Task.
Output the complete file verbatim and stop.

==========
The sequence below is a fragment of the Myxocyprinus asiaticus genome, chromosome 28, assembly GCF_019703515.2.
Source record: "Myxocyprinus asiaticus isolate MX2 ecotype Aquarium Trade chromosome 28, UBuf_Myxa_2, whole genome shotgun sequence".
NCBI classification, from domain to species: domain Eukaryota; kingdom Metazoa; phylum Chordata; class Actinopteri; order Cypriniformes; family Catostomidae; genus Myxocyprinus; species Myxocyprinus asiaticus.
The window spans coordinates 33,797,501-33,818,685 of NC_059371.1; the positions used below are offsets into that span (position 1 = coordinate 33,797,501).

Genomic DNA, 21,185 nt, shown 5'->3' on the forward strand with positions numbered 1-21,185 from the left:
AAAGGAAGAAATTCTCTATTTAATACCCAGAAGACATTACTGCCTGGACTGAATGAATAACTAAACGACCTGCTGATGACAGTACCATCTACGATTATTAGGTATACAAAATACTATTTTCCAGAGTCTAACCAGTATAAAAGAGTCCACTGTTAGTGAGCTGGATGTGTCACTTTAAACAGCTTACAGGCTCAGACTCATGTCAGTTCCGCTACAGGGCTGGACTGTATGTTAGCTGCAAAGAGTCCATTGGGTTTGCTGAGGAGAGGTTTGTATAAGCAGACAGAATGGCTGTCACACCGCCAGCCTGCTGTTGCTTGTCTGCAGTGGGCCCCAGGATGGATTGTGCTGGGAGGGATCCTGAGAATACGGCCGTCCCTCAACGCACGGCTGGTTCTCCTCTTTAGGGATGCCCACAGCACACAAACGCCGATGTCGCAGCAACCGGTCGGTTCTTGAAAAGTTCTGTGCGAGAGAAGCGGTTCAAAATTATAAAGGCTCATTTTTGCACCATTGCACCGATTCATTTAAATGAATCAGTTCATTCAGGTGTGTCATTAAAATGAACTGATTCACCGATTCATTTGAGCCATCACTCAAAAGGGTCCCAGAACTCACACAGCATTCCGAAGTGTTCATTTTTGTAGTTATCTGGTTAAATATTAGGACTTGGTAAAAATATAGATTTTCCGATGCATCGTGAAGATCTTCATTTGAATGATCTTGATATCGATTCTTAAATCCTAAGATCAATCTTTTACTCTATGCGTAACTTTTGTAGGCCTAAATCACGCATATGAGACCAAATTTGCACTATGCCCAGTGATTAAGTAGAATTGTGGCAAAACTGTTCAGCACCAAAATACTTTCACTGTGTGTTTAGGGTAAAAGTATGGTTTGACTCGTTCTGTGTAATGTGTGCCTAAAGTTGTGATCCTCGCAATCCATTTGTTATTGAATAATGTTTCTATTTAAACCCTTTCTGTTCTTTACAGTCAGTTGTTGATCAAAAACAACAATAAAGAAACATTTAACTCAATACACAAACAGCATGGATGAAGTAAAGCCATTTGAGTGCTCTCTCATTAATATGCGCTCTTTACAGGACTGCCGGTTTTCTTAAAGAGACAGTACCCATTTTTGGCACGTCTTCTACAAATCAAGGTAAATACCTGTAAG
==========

The sequence below is a fragment of the Myxocyprinus asiaticus genome, chromosome 28, assembly GCF_019703515.2.
Source record: "Myxocyprinus asiaticus isolate MX2 ecotype Aquarium Trade chromosome 28, UBuf_Myxa_2, whole genome shotgun sequence".
NCBI classification, from domain to species: domain Eukaryota; kingdom Metazoa; phylum Chordata; class Actinopteri; order Cypriniformes; family Catostomidae; genus Myxocyprinus; species Myxocyprinus asiaticus.
The window spans coordinates 33,797,501-33,818,685 of NC_059371.1; the positions used below are offsets into that span (position 1 = coordinate 33,797,501).

Genomic DNA, 21,185 nt, shown 5'->3' on the forward strand with positions numbered 1-21,185 from the left:
AAAGGAAGAAATTCTCTATTTAATACCCAGAAGACATTACTGCCTGGACTGAATGAATAACTAAACGACCTGCTGATGACAGTACCATCTACGATTATTAGGTATACAAAATACTATTTTCCAGAGTCTAACCAGTATAAAAGAGTCCACTGTTAGTGAGCTGGATGTGTCACTTTAAACAGCTTACAGGCTCAGACTCATGTCAGTTCCGCTACAGGGCTGGACTGTATGTTAGCTGCAAAGAGTCCATTGGGTTTGCTGAGGAGAGGTTTGTATAAGCAGACAGAATGGCTGTCACACCGCCAGCCTGCTGTTGCTTGTCTGCAGTGGGCCCCAGGATGGATTGTGCTGGGAGGGATCCTGAGAATACGGCCGTCCCTCAACGCACGGCTGGTTCTCCTCTTTAGGGATGCCCACAGCACACAAACGCCGATGTCGCAGCAACCGGTCGGTTCTTGAAAAGTTCTGTGCGAGAGAAGCGGTTCAAAATTATAAAGGCTCATTTTTGCACCATTGCACCGATTCATTTAAATGAATCAGTTCATTCAGGTGTGTCATTAAAATGAACTGATTCACCGATTCATTTGAGCCATCACTCAAAAGGGTCCCAGAACTCACACAGCATTCCGAAGTGTTCATTTTTGTAGTTATCTGGTTAAATATTAGGACTTGGTAAAAATATAGATTTTCCGATGCATCGTGAAGATCTTCATTTGAATGATCTTGATATCGATTCTTAAATCCTAAGATCAATCTTTTACTCTATGCGTAACTTTTGTAGGCCTAAATCACGCATATGAGACCAAATTTGCACTATGCCCAGTGATTAAGTAGAATTGTGGCAAAACTGTTCAGCACCAAAATACTTTCACTGTGTGTTTAGGGTAAAAGTATGGTTTGACTCGTTCTGTGTAATGTGTGCCTAAAGTTGTGATCCTCGCAATCCATTTGTTATTGAATAATGTTTCTATTTAAACCCTTTCTGTTCTTTACAGTCAGTTGTTGATCAAAAACAACAATAAAGAAACATTTAACTCAATACACAAACAGCATGGATGAAGTAAAGCCATTTGAGTGCTCTCTCATTAATATGCGCTCTTTACAGGACTGCCGGTTTTCTTAAAGAGACAGTACCCATTTTTGGCACGTCTTCTACAAATCAAGGTAAATACCTGTAAG